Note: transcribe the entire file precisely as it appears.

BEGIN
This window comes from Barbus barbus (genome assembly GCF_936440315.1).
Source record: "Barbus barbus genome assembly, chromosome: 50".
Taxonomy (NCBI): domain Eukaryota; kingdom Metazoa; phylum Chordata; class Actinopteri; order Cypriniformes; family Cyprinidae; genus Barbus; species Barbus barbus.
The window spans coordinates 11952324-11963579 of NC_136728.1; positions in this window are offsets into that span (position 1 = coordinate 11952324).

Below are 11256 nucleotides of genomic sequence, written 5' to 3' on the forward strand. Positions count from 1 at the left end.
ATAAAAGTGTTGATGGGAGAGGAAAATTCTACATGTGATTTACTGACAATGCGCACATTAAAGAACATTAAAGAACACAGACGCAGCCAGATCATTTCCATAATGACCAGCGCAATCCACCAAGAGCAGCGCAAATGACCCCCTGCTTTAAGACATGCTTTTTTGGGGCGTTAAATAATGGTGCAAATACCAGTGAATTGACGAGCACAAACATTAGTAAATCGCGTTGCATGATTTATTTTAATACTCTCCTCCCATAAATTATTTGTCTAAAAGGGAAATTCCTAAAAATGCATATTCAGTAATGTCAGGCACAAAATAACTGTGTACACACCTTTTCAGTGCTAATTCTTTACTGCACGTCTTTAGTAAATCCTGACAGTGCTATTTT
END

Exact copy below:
This window comes from Barbus barbus (genome assembly GCF_936440315.1).
Source record: "Barbus barbus genome assembly, chromosome: 50".
Taxonomy (NCBI): domain Eukaryota; kingdom Metazoa; phylum Chordata; class Actinopteri; order Cypriniformes; family Cyprinidae; genus Barbus; species Barbus barbus.
The window spans coordinates 11952324-11963579 of NC_136728.1; positions in this window are offsets into that span (position 1 = coordinate 11952324).

Below are 11256 nucleotides of genomic sequence, written 5' to 3' on the forward strand. Positions count from 1 at the left end.
ATAAAAGTGTTGATGGGAGAGGAAAATTCTACATGTGATTTACTGACAATGCGCACATTAAAGAACATTAAAGAACACAGACGCAGCCAGATCATTTCCATAATGACCAGCGCAATCCACCAAGAGCAGCGCAAATGACCCCCTGCTTTAAGACATGCTTTTTTGGGGCGTTAAATAATGGTGCAAATACCAGTGAATTGACGAGCACAAACATTAGTAAATCGCGTTGCATGATTTATTTTAATACTCTCCTCCCATAAATTATTTGTCTAAAAGGGAAATTCCTAAAAATGCATATTCAGTAATGTCAGGCACAAAATAACTGTGTACACACCTTTTCAGTGCTAATTCTTTACTGCACGTCTTTAGTAAATCCTGACAGTGCTATTTT